Vegan, Fair Trade & Organic: Learning the Terminology

Sara WagnerTips, Tricks & TutorialsLeave a Comment

Now more than ever, consumers are concerned with what they’re putting in and on their bodies. Consumers are beginning to pay attention to where their products are made, whether or not their products are sustainable, and if they recognize and can pronounce the names of the ingredients the products contain.

For the handcrafted soap and cosmetic industry, this is great! You are most likely already making products that meet these standards of eco-friendly commerce. So, is it ok to label your products as organic? How about Vegan? Fair trade?

Vegan Products

Someone who is vegan does not consume animal products in any way; not only do vegans not eat food that contains animal material, they also do not buy clothing or other products that are made using animal materials. To be clear, a product that claims to be vegan cannot contain any animal matter, no matter whether it was taken while the animal was alive or deceased-this means no milk, beeswax, tallow, and lanolin, to name a few items.

If you would like to be able to market to vegan consumers, you must take a few things into consideration.

First, is your product truly vegan? This might seem like a question with an obvious answer, but unfortunately there are a number of dishonest people who claim their product is vegan when it is truly not. Producing a vegan product is a great way to market to a rising number of consumers, but make sure that you are ready to formulate differently so that your product is truly vegan.

It is possible to have your products vegan certified. will certify individual products as vegan after reviewing the ingredients list of the product and the manufacturing of the business. They will ask whether shared machinery is used to make the product-if you do use the same machinery to make all of your products, this is not a guaranteed disqualification, as long as you can prove that your machinery is being properly cleaned and sterilized between batches. Additionally, if you are making a product with sugar, it cannot be sugar that is refined using bone char, and proof must be supplied from the sugar supplier that confirms no animal products were used to create it.

If you want to market a trustworthy vegan product, getting your individual products certified is the way to go-getting that mark will help your vegan customers feel more comfortable using your product.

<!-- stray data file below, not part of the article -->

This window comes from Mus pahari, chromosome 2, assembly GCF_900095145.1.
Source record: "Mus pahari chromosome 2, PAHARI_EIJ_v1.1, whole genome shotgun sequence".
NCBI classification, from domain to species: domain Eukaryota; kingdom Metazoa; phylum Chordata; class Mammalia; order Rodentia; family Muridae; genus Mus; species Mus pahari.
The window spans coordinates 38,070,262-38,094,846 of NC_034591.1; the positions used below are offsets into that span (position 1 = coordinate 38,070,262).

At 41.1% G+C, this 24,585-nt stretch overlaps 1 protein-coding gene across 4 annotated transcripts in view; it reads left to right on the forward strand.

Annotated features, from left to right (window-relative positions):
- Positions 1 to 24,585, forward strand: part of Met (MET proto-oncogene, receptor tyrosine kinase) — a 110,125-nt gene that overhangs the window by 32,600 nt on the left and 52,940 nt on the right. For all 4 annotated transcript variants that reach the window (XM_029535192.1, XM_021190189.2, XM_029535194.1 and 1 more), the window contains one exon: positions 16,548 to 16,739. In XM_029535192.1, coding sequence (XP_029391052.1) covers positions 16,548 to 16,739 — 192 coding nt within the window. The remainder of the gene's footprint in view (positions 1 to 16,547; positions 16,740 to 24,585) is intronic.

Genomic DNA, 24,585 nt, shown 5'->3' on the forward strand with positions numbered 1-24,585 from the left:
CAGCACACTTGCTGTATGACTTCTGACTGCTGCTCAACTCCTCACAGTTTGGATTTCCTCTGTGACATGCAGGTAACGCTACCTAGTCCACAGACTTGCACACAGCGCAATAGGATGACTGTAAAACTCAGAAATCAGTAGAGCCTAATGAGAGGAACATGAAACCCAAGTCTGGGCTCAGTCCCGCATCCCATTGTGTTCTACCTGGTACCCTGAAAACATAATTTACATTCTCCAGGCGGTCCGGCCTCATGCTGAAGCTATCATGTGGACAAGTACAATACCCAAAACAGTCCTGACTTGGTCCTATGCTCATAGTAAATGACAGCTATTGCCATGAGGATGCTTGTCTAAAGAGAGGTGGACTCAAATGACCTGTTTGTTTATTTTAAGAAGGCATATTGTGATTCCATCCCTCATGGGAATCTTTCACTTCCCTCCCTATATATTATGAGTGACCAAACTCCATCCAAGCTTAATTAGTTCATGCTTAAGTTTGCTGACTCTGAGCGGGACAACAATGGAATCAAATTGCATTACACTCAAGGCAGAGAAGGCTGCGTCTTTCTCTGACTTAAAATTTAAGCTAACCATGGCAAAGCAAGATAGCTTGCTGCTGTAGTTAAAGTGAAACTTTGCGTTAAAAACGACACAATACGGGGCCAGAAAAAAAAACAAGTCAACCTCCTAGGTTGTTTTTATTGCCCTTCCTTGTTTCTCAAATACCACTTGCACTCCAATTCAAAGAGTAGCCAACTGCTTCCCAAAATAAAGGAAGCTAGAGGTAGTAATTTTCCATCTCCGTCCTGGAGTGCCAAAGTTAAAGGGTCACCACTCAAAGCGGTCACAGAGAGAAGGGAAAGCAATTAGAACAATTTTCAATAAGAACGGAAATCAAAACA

Organic products take several things into consideration; sustainability and ecological balance, use of pesticides and fertilizers, and the use of synthetic additives.

The FDA does not regulate the use of the term organic when it comes to soap and cosmetics. The USDA does regulate the term organic however, and if your product contains agricultural ingredients, it may be eligible to be certified as organic by the USDA.

Organic certification by the USDA extends even further than the ingredients you use; a USDA-accredited agent must certify you, your machinery, the handlers of your ingredients, and your manufacturing practices.

This is not a short process and can be very complicated, but becoming certified organic is a good idea if you are going to make claims that your product is organic. The USDA states that, if you are not certified, you are forbidden from making claims on the principal display panel of your label about your product being organic, and you cannot use a certified organic seal. You are, however, allowed to identify certified organic ingredients along with their percentages on the informational panel of your products.

Fair Trade

Fair trade is defined as trade in which the producers of products in developing countries  are paid a fair price for their work. Consumers are very conscious about where their products are coming from now, and it is up to you to make sure you’re doing your homework about where your ingredients come from.

Many suppliers understand that fair trade is important, and they will list pertinent information clearly and plainly. If your supplier does not have this information readily available, make sure to follow up with them so that you know exactly where your ingredients are coming from. Knowing the background of your ingredients before you market them will help you make sure that you are making a responsible product, and it will also save you from having to reformulate in the future if a consumer questions an ingredient, and it turns out not to be fair trade.

Final Thoughts

The era of consumer responsibility, and in turn, manufacturer responsibility, is not going away. Make sure that you’re doing your due diligence so that you are producing the best possible soaps and cosmetics-this diligence will set you apart and keep your customers loyal.

A Penny For Your Thoughts...